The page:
###### Norm Prokup

Cornell University
PhD. in Mathematics

Norm was 4th at the 2004 USA Weightlifting Nationals! He still trains and competes occasionally, despite his busy schedule.

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# The Distance Formula in Polar Coordinates - Problem 3

Norm Prokup ###### Norm Prokup

Cornell University
PhD. in Mathematics

Norm was 4th at the 2004 USA Weightlifting Nationals! He still trains and competes occasionally, despite his busy schedule.

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Here is an interesting problem you can do with the distance formula and polar coordinates. We can find a polar equation of any circle. Let's find the polar equation of a circle with center at 4, 2 pi over 3 and radius 3. I've got it drawn on the polar coordinate system here.

Here is my center; 4, 2 pi over 3 and my radius 3. Now how do we come up with an equation of a circle? Actually how do we do it originally with rectangular coordinates? We did something like this. We drew a picture. We picked a point on the edge of the circle, and let's call that point P. It has coordinates r theta. We want an equation that involves r and theta, the coordinates of this point. We use the distance formula. That what we're about to do.

Now, the distance that we want to use the formula on, is the distance between this point P and the center A. Remember in a circle, every point on the circle is the same distance from point A, and in this case it's 3. So this distance is 3.

So I want to use the distance formula to show this relationship. My two points are going to be P, and A. The distance between them is 3. So let me write that down. Distance squared is r1² plus r2² minus 2r1r2, cosine theta 2 minus theta 1. So I have to decide, which points are 1 theta 1 and which points are 2 theta 2. So how about point P, which is r theta be r1, theta 1, then the other point will be r2 theta 2.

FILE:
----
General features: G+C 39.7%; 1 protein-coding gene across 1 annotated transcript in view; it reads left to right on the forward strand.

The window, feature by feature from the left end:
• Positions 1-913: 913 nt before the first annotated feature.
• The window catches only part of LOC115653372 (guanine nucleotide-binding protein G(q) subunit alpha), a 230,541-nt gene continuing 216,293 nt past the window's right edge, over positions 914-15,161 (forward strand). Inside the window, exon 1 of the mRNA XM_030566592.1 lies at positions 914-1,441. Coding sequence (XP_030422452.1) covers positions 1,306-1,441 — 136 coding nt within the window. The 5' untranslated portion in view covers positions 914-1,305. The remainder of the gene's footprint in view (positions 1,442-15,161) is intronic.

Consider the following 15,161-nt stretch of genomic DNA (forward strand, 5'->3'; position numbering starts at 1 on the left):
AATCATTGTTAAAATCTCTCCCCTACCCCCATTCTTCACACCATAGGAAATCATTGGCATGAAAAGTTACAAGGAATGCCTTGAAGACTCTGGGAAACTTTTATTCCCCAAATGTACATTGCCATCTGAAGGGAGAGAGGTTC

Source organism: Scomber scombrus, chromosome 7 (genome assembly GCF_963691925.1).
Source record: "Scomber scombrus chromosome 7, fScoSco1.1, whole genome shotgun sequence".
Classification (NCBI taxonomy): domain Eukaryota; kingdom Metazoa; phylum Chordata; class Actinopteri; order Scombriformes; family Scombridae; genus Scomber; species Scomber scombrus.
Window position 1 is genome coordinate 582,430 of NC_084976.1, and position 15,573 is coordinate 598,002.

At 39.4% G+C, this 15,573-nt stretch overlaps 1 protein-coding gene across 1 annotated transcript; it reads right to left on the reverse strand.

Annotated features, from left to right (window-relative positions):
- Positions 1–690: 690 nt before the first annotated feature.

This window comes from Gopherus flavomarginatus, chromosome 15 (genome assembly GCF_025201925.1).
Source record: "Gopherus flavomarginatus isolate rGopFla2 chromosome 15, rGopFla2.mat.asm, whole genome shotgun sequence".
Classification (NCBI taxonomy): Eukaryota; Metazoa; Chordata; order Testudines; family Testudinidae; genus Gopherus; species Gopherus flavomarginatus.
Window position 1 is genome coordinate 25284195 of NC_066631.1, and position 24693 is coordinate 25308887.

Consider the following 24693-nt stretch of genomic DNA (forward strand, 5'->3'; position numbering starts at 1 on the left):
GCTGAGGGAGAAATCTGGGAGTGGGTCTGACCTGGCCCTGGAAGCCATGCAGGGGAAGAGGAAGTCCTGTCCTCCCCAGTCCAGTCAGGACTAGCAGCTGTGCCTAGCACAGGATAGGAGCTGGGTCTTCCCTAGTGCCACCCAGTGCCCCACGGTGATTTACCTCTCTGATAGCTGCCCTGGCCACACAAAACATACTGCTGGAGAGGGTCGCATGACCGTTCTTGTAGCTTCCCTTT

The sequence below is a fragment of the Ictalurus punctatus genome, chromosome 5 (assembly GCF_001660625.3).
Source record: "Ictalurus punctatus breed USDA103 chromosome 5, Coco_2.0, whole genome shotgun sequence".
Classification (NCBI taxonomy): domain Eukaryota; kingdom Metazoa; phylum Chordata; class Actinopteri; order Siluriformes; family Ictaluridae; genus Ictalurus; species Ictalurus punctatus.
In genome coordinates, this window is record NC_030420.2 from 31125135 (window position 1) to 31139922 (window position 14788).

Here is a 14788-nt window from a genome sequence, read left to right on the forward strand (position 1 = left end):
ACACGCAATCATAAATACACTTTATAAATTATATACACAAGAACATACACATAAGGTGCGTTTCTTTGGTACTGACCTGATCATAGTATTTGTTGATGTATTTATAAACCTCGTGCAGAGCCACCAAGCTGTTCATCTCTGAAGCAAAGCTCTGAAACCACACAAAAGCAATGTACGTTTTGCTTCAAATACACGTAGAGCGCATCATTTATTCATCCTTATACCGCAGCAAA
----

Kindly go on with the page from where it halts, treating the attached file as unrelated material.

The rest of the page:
So the distance between them squared, I already know is 9. The distance is 3, so squared is 9. Well, r1 is just r, so that's just r², and the other point 4, 2 pi over 3, that's going to be my r2, theta 2. So r2² is 16, minus 2r1 which is r, r2 which is 4, times the cosine of the angle between them.

Now the angle between them is theta minus 2 pi over 3. Now if you're paying close attention you may realize that I just did theta 1 minus theta 2. Remember that the order of subtraction doesn't matter, because cosine is an even function. Cosine of 2 minus theta 1 is the same as cosine of theta 1 minus theta 2. So this is okay.

And then, we're just simplifying a little bit, r² plus 16 minus 8r cosine theta minus 2 pi over 3. Let me just subtract 9 from both sides, and I'll call it done.

My equation is r² minus 8r, let me put the constant at the end, minus 8r cosine theta minus 2 pi over 3. Then I'm going to have plus 7 at the end. That's my final equation. For this circle, radius 3, centered at the point 4, 2 pi over 3.